mass of the comet swept over the surface of Jupiter itself, and that we had here a true collision between the two bodies. The comet struck the planet a glancing blow, as it were. As is usual in all collisions, the weaker body suffered: the comet was broken into three parts, while Jupiter was unharmed.
When the comet had passed far enough away from Jupiter, so that the sun had regained its supremacy, the motion was again referred to the sun as fixed point, and the tedious process of tracing the comet's history continued, step by step. Tracing thus backward the path of this minute body, we find that it leads to the spot where Lexell's comet disappeared in 1779. Either two comets can occupy the same space at the same time, or the comets of 1770 and 1889 are one and the same.
We have thus seen something of the laborious process by which, starting with a few observed positions of a body in 1889, we can trace the path it has traveled for one hundred and seven years; how we can show its identity with a comet seen in 1770. Of the path itself but little has yet been said. It is interesting. And as it is always easier to trace a succession of events in the order in which they occur than it is to reverse the order of time, we will start with the first recorded public appearance of the comet, in 1770, and give a brief sketch of its erratic course through the heavens since that moment—though, remember, this path was discovered by tracing the body backward along its course.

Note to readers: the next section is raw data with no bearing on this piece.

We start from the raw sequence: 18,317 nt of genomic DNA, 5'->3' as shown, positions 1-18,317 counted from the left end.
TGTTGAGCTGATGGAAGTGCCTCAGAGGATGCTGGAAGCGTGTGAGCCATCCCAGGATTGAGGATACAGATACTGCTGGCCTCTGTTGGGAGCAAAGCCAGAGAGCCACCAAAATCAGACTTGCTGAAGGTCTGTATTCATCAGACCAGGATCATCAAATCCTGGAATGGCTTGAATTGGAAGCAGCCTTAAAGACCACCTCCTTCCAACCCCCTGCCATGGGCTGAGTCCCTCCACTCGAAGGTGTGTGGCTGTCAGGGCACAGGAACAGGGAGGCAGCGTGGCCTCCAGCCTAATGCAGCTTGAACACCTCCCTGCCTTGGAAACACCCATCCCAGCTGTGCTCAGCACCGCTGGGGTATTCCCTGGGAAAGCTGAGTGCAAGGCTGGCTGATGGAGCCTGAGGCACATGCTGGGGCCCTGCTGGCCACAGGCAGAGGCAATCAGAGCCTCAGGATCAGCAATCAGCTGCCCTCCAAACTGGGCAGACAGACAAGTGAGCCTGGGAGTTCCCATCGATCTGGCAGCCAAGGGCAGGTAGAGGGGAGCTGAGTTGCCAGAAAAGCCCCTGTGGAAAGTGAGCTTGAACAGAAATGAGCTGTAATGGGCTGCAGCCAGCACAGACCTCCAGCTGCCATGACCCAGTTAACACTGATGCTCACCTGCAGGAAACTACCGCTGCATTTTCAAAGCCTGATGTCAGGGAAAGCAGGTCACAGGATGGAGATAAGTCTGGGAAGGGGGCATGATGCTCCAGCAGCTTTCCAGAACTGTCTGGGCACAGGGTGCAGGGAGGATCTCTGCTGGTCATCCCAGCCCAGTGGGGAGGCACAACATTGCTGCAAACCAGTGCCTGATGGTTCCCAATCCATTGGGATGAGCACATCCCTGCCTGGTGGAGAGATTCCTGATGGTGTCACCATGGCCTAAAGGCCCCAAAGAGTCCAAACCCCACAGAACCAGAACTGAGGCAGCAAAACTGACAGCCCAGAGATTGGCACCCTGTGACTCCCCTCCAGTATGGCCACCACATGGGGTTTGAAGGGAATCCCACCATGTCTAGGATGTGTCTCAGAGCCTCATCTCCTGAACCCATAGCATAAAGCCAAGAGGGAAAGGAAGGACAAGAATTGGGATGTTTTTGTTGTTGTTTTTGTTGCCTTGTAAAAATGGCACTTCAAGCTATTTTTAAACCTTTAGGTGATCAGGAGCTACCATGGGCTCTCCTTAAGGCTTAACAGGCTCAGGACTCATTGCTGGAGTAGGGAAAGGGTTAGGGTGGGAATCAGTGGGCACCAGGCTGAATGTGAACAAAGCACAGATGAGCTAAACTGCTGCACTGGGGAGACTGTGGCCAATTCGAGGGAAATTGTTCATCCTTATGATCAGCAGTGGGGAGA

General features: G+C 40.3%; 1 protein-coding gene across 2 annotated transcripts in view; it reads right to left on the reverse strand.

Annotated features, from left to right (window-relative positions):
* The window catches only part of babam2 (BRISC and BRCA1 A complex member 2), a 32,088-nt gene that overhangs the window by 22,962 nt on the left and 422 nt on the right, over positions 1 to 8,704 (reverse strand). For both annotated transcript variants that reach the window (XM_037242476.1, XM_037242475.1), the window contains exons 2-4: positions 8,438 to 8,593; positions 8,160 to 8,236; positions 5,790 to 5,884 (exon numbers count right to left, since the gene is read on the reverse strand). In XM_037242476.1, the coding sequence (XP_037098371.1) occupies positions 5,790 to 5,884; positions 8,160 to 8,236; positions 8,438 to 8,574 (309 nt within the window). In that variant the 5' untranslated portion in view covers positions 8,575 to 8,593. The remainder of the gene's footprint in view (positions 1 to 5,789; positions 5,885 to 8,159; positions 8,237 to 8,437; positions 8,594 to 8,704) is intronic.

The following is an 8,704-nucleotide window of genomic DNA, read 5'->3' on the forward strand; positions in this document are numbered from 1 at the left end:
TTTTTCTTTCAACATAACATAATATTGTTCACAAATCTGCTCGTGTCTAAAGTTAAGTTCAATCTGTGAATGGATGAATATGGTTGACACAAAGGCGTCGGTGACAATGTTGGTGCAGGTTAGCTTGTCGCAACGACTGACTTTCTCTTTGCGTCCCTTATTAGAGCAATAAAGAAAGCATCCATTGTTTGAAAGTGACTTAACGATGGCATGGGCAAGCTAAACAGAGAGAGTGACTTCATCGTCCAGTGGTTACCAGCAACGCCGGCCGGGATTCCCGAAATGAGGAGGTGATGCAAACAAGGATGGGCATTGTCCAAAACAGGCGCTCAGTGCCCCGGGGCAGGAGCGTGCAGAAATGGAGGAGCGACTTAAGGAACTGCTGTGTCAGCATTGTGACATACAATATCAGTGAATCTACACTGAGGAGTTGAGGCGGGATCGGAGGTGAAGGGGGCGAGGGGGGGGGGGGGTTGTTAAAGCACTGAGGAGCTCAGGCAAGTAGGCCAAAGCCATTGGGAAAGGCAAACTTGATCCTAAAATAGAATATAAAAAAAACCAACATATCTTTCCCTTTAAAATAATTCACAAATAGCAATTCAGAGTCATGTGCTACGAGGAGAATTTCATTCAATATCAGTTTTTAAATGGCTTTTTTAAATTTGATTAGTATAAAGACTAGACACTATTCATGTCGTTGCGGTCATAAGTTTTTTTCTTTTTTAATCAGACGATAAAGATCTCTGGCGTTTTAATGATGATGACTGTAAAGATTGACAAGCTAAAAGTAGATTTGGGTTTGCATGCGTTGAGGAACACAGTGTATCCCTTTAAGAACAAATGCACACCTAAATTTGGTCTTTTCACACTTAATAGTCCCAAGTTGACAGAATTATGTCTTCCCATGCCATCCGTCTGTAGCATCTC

Look again at the diagram. In the summer of 1770 the comet was seen moving along the small dotted curve in the region very close to the smallest circle in the diagram, which represents the orbit of the earth. It disappeared from view and passed outward along this dotted curve, making one complete revolution, returning in 1775 to the point where it was first seen. During these few years the earth had also been traveling its yearly path around the sun, and it so happened that in this latter year (1775) the earth had moved into a different position in its orbit, so that the sun was directly between it and the comet. The comet was therefore not then seen. Onward went the comet along this dotted path, until, in 1779, it had reached the outermost point, when it encountered Jupiter. The effects of this appulse were very marked as regards the comet: it was pushed completely out of its path and set moving in an immense ellipse, the one that extends far out to the left in the diagram. From five and a half years its period had been changed to about thirty-four years. In this large path this captive body moved without any extraordinary incident for sixty-seven years, or until 1846. During this time it had traveled twice around the curve, and it was fairly started on its third trip, when Saturn took a hand in the game and altered its path considerably, extending the ellipse to one of forty-seven years period. On it